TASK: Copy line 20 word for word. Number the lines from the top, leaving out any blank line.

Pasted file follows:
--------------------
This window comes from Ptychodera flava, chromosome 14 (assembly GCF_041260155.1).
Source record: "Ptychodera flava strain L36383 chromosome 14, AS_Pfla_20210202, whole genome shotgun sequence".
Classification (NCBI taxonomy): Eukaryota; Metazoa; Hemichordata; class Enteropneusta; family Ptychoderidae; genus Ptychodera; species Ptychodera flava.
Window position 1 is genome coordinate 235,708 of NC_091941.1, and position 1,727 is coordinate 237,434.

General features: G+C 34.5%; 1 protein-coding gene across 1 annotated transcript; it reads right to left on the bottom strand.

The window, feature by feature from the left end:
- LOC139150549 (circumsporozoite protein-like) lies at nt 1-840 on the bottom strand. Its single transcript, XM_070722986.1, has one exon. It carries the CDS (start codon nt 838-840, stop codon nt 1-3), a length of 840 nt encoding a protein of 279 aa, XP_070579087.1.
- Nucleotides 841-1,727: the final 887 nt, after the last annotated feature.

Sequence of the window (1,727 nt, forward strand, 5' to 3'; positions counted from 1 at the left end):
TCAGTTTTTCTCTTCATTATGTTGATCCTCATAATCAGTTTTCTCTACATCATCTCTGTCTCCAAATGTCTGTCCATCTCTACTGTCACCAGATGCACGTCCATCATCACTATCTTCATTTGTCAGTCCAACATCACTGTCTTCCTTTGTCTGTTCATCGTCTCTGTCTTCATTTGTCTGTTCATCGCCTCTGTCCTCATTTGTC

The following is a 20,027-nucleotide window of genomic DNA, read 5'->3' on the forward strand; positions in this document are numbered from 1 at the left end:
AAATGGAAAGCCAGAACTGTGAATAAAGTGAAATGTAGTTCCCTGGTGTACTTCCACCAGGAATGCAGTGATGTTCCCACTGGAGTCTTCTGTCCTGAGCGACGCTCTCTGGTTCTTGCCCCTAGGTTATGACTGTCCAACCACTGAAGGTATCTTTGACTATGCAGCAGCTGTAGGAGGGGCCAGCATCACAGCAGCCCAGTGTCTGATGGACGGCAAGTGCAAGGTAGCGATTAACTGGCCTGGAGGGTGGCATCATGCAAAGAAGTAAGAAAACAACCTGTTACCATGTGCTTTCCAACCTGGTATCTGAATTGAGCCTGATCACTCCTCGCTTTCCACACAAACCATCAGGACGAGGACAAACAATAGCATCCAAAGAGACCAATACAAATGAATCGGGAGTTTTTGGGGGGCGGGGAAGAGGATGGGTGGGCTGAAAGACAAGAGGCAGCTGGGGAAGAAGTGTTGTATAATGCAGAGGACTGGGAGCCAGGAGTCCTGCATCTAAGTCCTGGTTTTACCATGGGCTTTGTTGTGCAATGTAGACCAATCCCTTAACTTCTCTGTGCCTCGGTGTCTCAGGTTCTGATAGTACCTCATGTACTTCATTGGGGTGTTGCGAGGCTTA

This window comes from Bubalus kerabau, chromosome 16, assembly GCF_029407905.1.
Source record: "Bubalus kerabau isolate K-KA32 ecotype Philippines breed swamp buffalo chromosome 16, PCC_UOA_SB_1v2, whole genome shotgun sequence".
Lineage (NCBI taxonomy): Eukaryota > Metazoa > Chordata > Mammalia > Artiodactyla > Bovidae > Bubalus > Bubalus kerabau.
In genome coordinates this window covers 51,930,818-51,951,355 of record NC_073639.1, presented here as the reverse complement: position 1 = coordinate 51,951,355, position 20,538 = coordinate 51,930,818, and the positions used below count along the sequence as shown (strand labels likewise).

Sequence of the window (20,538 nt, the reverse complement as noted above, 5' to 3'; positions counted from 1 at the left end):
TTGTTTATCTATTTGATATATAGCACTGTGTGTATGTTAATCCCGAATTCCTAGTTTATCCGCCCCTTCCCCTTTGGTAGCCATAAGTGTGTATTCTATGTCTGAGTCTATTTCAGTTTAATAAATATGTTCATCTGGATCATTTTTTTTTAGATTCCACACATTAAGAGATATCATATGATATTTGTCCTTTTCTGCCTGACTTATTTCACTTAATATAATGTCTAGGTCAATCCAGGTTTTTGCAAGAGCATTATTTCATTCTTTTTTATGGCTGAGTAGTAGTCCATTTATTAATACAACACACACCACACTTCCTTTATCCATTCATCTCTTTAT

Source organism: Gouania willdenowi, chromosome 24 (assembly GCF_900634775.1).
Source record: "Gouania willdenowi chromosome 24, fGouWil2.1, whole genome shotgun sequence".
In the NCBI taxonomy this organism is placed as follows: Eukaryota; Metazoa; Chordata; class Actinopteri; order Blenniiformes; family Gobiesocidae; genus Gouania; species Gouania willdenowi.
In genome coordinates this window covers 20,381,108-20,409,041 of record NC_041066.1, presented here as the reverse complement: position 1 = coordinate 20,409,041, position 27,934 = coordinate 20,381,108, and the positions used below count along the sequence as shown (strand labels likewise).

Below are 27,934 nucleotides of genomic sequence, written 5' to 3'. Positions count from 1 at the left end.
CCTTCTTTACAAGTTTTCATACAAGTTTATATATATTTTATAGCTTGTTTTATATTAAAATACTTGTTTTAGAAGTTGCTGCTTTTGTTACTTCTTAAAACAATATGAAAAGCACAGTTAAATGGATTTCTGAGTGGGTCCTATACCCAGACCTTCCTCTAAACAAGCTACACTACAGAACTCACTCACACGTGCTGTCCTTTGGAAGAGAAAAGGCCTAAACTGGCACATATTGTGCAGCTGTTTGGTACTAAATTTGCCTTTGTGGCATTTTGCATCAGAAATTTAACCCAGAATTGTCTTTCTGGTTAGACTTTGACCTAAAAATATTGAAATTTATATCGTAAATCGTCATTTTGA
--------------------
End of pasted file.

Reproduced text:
Source record: "Gouania willdenowi chromosome 24, fGouWil2.1, whole genome shotgun sequence".